One of the tree branches I always grabbed hold of while failing to get sober is possibility; that there are so many successful, creative, incredible people who have gotten sober. There was the late writer David Foster Wallace, who got clean when he was 29-years-old. So did Phillip Seymour Hoffman. Eric Clapton. Hey, so did George W. Bush.
I’m 31-years-old and struggled over the last few years to put down the drink. Every time I fell off the wagon, only to pull myself out of the gutter, I clung to the idea that maybe—just maybe—my struggles would someday have meaning and purpose. That if I could just not pick up a drink for a few days and then a few weeks and then a few months, life would get better. My perspective would change. I would re-embrace that childhood excitement for life; that I can indeed do anything I set my mind to.
And that’s exactly where I’m at today thanks to a second, third, and a hundredth chance, supportive people in my life, and access to professional help.
I don’t mention the famous individuals above simply because they’re famous; I mention them because you probably know who they are. I know some incredible people who are sober – you’ve just never heard of them. They (and me!), as well as those above, did some terrible things during active addiction. It doesn’t make them (or me, I hope) terrible people. And so I grow concerned about those who get sent to prison for nonviolent actions they took during active addiction. And I certainly get concerned when the Trump’s drug proposal is open to the idea of capital punishment for drug dealers.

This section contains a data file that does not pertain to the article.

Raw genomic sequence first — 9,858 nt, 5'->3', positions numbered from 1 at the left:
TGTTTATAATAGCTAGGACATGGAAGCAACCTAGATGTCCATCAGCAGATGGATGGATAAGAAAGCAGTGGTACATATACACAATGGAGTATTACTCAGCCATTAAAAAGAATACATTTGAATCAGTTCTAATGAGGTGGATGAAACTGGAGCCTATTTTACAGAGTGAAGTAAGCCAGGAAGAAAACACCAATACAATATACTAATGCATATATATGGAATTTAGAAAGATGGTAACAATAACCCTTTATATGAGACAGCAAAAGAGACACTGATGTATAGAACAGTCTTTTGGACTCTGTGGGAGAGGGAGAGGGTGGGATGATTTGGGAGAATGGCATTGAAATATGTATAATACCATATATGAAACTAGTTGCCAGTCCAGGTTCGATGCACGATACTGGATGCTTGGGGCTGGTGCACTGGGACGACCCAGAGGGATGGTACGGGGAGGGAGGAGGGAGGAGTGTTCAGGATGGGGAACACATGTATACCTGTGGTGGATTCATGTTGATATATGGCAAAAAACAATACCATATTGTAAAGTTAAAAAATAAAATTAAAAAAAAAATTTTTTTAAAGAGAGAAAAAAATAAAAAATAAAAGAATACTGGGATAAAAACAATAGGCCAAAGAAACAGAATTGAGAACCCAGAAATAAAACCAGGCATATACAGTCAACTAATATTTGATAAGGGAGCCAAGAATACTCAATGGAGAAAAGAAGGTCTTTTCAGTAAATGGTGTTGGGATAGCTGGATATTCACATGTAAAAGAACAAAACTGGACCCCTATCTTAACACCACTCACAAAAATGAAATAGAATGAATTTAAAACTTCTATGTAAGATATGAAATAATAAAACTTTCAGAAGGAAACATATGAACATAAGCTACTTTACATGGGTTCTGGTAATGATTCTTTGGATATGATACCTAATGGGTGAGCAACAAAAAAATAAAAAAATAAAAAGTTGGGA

There’s a fine line between punishment and rehabilitation. I don’t believe that addicts should be immune to the law; I do think, however, that placing drug users behind bars for long sentences accomplishes nothing but perpetuating the problem, costing the taxpayer obscene amounts of money, overcrowding the prison system, and never providing rehabilitation to the addict in question.
The Federal Bureau of Prisons reports that, as of February 24, 2018, 79,119 inmates, or 46.2% of all inmates, were in prison for drug offences. According to the Bureau of Justice Statistics, there are 1,358,875 people in state prisons. Of them, 16 percent have a drug crime as their most serious offence. That’s 296,539 people in jail or prison for drug crimes. To put that in another perspective, that’s approximately the population of Belfast, or Pittsburgh.
The statistics are dynamic, and it’s difficult to grasp the reality of the numbers. Peter Wagner and Bernadette Rabuy, writing for Prison Policy Initiative put it in perspective: “We know that almost half a million people are locked up because of a drug offence. The data confirms that nonviolent drug convictions are a defining characteristic of the federal prison system, but play only a supporting role at the state and local levels. While most people in state and local facilities are not locked up for drug offences, most states’ continued practice of arresting people for drug possession destabilises individual lives and communities. Drug arrests give residents of over-policed communities criminal records, which then reduce employment prospects and increase the likelihood of longer sentences for any future offences.”
The point is that nonviolent drug abusers need to be given a chance to change their life. There has been some momentum in this direction, seen in the prison drug-rehabilitation programs. But, as reported by USA today, “More than 51,000 inmates were on waiting lists in 2011 — some up to three months — for basic drug-education programs, far more than the 31,803 who were enrolled, according to a Government Accountability Office (GAO) report.” More needs to be done to ensure that, if convicted, nonviolent addicts (including nonviolent DUI offenders) can have access to long-term treatment and a chance at real rehabilitation.